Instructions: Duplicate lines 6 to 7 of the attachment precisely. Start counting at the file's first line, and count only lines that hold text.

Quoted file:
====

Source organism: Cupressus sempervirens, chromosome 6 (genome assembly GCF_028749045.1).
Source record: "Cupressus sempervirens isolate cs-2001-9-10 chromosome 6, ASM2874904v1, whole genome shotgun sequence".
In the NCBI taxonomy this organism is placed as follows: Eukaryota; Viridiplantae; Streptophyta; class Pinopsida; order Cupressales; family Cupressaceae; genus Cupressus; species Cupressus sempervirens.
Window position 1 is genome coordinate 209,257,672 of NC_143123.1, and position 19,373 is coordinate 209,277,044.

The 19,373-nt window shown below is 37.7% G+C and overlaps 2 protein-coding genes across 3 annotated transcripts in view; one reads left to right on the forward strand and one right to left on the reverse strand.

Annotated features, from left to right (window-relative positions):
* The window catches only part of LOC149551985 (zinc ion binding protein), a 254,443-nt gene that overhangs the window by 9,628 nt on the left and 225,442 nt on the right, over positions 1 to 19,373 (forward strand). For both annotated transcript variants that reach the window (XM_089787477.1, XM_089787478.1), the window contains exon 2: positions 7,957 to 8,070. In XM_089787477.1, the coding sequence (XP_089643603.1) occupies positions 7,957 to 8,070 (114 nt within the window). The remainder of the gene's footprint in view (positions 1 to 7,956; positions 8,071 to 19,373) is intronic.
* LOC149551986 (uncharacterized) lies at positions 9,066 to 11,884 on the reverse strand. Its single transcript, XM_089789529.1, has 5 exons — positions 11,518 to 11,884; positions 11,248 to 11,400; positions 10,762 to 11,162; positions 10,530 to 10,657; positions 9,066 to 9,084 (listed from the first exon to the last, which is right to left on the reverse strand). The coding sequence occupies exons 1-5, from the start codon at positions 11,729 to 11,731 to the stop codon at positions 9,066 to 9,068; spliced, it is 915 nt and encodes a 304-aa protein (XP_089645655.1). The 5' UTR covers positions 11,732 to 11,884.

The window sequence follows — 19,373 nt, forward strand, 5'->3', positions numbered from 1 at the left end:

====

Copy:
Annotated features, from left to right (window-relative positions):
* The window catches only part of LOC149551985 (zinc ion binding protein), a 254,443-nt gene that overhangs the window by 9,628 nt on the left and 225,442 nt on the right, over positions 1 to 19,373 (forward strand). For both annotated transcript variants that reach the window (XM_089787477.1, XM_089787478.1), the window contains exon 2: positions 7,957 to 8,070. In XM_089787477.1, the coding sequence (XP_089643603.1) occupies positions 7,957 to 8,070 (114 nt within the window). The remainder of the gene's footprint in view (positions 1 to 7,956; positions 8,071 to 19,373) is intronic.